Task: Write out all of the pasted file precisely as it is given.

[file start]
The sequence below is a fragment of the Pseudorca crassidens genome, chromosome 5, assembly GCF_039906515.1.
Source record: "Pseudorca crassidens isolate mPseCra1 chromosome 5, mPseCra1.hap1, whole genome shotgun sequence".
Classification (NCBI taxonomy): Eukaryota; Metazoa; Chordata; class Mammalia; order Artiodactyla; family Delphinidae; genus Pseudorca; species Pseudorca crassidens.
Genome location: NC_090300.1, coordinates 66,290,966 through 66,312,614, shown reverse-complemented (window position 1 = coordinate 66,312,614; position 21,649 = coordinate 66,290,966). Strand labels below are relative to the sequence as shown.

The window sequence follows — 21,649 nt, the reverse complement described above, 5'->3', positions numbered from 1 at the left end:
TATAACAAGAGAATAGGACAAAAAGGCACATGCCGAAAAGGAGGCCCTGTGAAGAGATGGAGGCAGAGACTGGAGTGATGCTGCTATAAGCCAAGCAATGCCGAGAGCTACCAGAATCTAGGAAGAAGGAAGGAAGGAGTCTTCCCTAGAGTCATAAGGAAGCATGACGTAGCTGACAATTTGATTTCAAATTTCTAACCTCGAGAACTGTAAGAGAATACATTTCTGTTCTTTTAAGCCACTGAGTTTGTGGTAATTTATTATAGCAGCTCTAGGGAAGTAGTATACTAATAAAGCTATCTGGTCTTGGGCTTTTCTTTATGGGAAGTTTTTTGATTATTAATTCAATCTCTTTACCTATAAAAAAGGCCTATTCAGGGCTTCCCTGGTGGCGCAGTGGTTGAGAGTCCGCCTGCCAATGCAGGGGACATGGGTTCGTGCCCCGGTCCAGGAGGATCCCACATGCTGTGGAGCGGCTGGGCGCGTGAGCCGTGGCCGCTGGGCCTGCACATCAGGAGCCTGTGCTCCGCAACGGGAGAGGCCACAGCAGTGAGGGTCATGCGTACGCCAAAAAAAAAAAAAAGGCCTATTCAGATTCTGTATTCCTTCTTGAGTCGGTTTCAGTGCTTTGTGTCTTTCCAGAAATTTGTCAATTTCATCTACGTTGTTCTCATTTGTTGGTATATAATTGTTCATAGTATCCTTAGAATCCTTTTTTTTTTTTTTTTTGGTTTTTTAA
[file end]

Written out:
The sequence below is a fragment of the Pseudorca crassidens genome, chromosome 5, assembly GCF_039906515.1.
Source record: "Pseudorca crassidens isolate mPseCra1 chromosome 5, mPseCra1.hap1, whole genome shotgun sequence".
Classification (NCBI taxonomy): Eukaryota; Metazoa; Chordata; class Mammalia; order Artiodactyla; family Delphinidae; genus Pseudorca; species Pseudorca crassidens.
Genome location: NC_090300.1, coordinates 66,290,966 through 66,312,614, shown reverse-complemented (window position 1 = coordinate 66,312,614; position 21,649 = coordinate 66,290,966). Strand labels below are relative to the sequence as shown.

The window sequence follows — 21,649 nt, the reverse complement described above, 5'->3', positions numbered from 1 at the left end:
TATAACAAGAGAATAGGACAAAAAGGCACATGCCGAAAAGGAGGCCCTGTGAAGAGATGGAGGCAGAGACTGGAGTGATGCTGCTATAAGCCAAGCAATGCCGAGAGCTACCAGAATCTAGGAAGAAGGAAGGAAGGAGTCTTCCCTAGAGTCATAAGGAAGCATGACGTAGCTGACAATTTGATTTCAAATTTCTAACCTCGAGAACTGTAAGAGAATACATTTCTGTTCTTTTAAGCCACTGAGTTTGTGGTAATTTATTATAGCAGCTCTAGGGAAGTAGTATACTAATAAAGCTATCTGGTCTTGGGCTTTTCTTTATGGGAAGTTTTTTGATTATTAATTCAATCTCTTTACCTATAAAAAAGGCCTATTCAGGGCTTCCCTGGTGGCGCAGTGGTTGAGAGTCCGCCTGCCAATGCAGGGGACATGGGTTCGTGCCCCGGTCCAGGAGGATCCCACATGCTGTGGAGCGGCTGGGCGCGTGAGCCGTGGCCGCTGGGCCTGCACATCAGGAGCCTGTGCTCCGCAACGGGAGAGGCCACAGCAGTGAGGGTCATGCGTACGCCAAAAAAAAAAAAAAGGCCTATTCAGATTCTGTATTCCTTCTTGAGTCGGTTTCAGTGCTTTGTGTCTTTCCAGAAATTTGTCAATTTCATCTACGTTGTTCTCATTTGTTGGTATATAATTGTTCATAGTATCCTTAGAATCCTTTTTTTTTTTTTTTTTGGTTTTTTAA